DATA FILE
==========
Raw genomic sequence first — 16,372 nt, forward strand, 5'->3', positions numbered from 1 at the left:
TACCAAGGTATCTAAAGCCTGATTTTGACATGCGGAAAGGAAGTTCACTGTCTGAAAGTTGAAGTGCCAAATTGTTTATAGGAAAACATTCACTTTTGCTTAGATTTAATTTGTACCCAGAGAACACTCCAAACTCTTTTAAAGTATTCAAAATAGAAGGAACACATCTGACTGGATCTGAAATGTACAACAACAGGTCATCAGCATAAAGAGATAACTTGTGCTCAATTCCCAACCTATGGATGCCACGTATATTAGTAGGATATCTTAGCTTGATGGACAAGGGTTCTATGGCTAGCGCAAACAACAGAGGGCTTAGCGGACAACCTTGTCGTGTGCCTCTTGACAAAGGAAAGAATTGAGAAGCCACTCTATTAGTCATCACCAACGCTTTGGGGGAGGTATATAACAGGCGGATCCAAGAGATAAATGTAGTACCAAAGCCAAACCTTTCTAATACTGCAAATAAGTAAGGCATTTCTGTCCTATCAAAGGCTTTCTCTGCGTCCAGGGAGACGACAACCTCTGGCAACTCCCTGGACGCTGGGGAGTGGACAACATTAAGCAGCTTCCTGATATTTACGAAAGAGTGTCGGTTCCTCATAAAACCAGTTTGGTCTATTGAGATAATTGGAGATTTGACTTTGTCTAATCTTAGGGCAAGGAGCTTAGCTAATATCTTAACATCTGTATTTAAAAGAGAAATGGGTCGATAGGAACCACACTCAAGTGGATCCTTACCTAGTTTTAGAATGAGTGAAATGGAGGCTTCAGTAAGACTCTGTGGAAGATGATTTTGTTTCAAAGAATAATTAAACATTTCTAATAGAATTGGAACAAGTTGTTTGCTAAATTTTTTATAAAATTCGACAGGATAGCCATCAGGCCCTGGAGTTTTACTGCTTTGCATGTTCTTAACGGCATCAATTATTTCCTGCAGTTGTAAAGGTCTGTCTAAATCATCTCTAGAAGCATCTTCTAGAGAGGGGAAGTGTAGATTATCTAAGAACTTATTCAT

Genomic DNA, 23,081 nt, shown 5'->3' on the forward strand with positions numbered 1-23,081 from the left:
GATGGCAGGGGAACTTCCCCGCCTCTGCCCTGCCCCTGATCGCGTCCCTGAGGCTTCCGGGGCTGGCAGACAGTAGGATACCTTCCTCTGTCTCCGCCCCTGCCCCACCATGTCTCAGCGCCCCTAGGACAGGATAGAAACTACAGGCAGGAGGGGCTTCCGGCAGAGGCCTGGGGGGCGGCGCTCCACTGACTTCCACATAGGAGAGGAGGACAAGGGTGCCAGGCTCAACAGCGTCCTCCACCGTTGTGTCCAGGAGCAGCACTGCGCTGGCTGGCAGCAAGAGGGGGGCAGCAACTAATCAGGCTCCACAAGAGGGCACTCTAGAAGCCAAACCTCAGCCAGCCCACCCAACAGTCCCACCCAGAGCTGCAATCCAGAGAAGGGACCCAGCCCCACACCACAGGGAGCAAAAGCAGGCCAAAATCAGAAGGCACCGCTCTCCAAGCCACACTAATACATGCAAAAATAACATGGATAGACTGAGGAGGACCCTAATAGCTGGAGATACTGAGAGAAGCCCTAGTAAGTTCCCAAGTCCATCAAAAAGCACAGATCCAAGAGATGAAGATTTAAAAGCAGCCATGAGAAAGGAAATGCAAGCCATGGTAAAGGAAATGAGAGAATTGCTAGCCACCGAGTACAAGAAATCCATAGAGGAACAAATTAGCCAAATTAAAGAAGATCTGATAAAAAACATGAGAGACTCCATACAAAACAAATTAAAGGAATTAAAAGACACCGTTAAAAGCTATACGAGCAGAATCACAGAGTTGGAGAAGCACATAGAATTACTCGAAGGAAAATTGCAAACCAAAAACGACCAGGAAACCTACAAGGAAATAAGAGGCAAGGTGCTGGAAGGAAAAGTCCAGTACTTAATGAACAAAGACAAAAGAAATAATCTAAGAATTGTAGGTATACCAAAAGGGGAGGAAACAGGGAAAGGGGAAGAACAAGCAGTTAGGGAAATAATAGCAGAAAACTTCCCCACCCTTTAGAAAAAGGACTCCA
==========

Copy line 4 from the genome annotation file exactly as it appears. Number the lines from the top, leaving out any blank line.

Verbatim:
GATGGCAGGGGAACTTCCCCGCCTCTGCCCTGCCCCTGATCGCGTCCCTGAGGCTTCCGGGGCTGGCAGACAGTAGGATACCTTCCTCTGTCTCCGCCCCTGCCCCACCATGTCTCAGCGCCCCTAGGACAGGATAGAAACTACAGGCAGGAGGGGCTTCCGGCAGAGGCCTGGGGGGCGGCGCTCCACTGACTTCCACATAGGAGAGGAGGACAAGGGTGCCAGGCTCAACAGCGTCCTCCACCGTTGTGTCCAGGAGCAGCACTGCGCTGGCTGGCAGCAAGAGGGGGGCAGCAACTAATCAGGCTCCACAAGAGGGCACTCTAGAAGCCAAACCTCAGCCAGCCCACCCAACAGTCCCACCCAGAGCTGCAATCCAGAGAAGGGACCCAGCCCCACACCACAGGGAGCAAAAGCAGGCCAAAATCAGAAGGCACCGCTCTCCAAGCCACACTAATACATGCAAAAATAACATGGATAGACTGAGGAGGACCCTAATAGCTGGAGATACTGAGAGAAGCCCTAGTAAGTTCCCAAGTCCATCAAAAAGCACAGATCCAAGAGATGAAGATTTAAAAGCAGCCATGAGAAAGGAAATGCAAGCCATGGTAAAGGAAATGAGAGAATTGCTAGCCACCGAGTACAAGAAATCCATAGAGGAACAAATTAGCCAAATTAAAGAAGATCTGATAAAAAACATGAGAGACTCCATACAAAACAAATTAAAGGAATTAAAAGACACCGTTAAAAGCTATACGAGCAGAATCACAGAGTTGGAGAAGCACATAGAATTACTCGAAGGAAAATTGCAAACCAAAAACGACCAGGAAACCTACAAGGAAATAAGAGGCAAGGTGCTGGAAGGAAAAGTCCAGTACTTAATGAACAAAGACAAAAGAAATAATCTAAGAATTGTAGGTATACCAAAAGGGGAGGAAACAGGGAAAGGGGAAGAACAAGCAGTTAGGGAAATAATAGCAGAAAACTTCCCCACCCTTTAGAAAAAGGACTCCA